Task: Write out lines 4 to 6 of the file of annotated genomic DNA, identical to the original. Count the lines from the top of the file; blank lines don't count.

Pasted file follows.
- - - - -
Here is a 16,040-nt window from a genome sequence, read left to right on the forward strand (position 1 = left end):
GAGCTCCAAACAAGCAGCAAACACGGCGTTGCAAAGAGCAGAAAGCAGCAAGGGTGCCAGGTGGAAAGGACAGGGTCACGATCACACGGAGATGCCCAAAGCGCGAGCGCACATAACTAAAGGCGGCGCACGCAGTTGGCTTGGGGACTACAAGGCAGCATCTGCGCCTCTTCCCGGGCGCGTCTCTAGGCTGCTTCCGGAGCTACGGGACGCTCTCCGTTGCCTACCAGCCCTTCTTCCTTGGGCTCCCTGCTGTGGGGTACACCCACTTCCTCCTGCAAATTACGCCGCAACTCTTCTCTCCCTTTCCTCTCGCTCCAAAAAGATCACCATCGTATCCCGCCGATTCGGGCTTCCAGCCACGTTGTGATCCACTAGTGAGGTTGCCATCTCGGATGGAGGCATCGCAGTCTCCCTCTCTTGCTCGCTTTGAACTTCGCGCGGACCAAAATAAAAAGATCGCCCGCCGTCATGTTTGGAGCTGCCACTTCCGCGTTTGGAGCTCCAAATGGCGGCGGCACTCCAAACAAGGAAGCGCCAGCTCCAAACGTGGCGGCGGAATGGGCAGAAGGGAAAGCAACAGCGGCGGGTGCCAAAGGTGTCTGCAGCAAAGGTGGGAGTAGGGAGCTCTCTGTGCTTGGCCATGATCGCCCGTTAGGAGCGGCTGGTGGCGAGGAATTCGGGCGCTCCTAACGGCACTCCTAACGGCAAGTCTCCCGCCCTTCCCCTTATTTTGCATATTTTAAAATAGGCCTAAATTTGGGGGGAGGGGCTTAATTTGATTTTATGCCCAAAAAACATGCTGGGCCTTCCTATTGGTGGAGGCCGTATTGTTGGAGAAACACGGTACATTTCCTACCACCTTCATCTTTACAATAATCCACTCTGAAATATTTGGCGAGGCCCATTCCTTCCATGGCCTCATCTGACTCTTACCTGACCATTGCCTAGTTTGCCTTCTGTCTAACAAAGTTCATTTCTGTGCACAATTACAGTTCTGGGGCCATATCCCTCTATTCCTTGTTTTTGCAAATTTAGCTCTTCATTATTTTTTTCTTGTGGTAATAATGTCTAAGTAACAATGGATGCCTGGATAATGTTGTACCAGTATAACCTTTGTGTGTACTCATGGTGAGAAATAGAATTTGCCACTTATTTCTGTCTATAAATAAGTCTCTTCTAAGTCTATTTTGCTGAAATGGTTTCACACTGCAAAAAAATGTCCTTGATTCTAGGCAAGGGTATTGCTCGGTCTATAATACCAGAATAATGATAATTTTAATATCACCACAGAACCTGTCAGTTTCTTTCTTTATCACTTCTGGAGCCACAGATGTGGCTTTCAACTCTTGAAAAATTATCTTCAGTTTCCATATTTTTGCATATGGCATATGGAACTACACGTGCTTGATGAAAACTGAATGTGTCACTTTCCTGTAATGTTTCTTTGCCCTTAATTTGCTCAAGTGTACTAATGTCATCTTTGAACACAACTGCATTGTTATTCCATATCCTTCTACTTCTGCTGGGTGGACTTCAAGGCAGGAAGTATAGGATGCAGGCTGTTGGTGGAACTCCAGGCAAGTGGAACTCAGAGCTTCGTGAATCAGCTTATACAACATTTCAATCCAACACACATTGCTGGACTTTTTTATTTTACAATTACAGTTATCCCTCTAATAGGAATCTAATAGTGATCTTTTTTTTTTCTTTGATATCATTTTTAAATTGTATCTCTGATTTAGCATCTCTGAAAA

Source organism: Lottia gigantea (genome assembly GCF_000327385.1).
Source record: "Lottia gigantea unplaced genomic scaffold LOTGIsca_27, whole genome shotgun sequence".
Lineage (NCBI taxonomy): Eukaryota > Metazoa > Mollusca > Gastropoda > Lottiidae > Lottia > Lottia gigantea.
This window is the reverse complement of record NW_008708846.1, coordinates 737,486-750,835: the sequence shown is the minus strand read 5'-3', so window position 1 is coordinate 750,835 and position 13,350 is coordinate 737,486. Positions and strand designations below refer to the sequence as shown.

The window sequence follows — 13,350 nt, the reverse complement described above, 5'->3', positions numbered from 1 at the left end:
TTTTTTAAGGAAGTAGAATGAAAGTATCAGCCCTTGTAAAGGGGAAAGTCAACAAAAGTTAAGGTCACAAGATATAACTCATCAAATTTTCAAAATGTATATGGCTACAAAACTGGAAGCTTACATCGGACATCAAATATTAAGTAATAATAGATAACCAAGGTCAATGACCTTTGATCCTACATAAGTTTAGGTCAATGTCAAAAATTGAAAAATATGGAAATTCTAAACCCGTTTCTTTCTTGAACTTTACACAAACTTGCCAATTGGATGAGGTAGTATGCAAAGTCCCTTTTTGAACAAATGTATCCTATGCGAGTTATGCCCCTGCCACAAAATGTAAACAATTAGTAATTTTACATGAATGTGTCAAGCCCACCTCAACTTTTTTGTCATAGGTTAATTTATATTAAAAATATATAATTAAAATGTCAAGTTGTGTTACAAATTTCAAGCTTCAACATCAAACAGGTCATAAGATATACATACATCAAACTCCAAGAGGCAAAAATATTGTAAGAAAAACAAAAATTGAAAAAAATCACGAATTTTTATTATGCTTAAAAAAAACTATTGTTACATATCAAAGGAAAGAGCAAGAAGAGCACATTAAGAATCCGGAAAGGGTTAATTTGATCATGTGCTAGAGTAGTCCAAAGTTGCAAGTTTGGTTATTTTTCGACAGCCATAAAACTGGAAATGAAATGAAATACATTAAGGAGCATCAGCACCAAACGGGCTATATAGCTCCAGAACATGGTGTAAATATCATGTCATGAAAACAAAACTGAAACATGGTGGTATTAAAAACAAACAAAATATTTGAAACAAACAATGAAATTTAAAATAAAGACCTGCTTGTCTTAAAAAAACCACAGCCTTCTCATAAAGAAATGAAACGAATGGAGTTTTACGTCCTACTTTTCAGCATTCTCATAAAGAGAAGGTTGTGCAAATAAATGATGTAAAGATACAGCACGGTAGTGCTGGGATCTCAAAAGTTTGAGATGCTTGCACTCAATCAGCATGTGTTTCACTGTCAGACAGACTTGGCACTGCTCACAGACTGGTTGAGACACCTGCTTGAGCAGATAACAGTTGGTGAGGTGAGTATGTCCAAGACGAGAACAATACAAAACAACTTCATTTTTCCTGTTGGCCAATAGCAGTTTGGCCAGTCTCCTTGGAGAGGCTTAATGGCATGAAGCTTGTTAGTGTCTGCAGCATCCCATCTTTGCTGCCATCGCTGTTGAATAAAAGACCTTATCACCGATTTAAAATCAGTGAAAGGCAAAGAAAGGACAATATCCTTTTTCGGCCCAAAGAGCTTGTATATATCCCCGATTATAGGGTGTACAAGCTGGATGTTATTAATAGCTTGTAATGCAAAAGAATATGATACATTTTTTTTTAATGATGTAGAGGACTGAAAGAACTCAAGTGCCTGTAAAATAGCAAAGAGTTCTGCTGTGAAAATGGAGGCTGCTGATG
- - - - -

Source record: "Lottia gigantea unplaced genomic scaffold LOTGIsca_27, whole genome shotgun sequence".
Lineage (NCBI taxonomy): Eukaryota > Metazoa > Mollusca > Gastropoda > Lottiidae > Lottia > Lottia gigantea.
This window is the reverse complement of record NW_008708846.1, coordinates 737,486-750,835: the sequence shown is the minus strand read 5'-3', so window position 1 is coordinate 750,835 and position 13,350 is coordinate 737,486. Positions and strand designations below refer to the sequence as shown.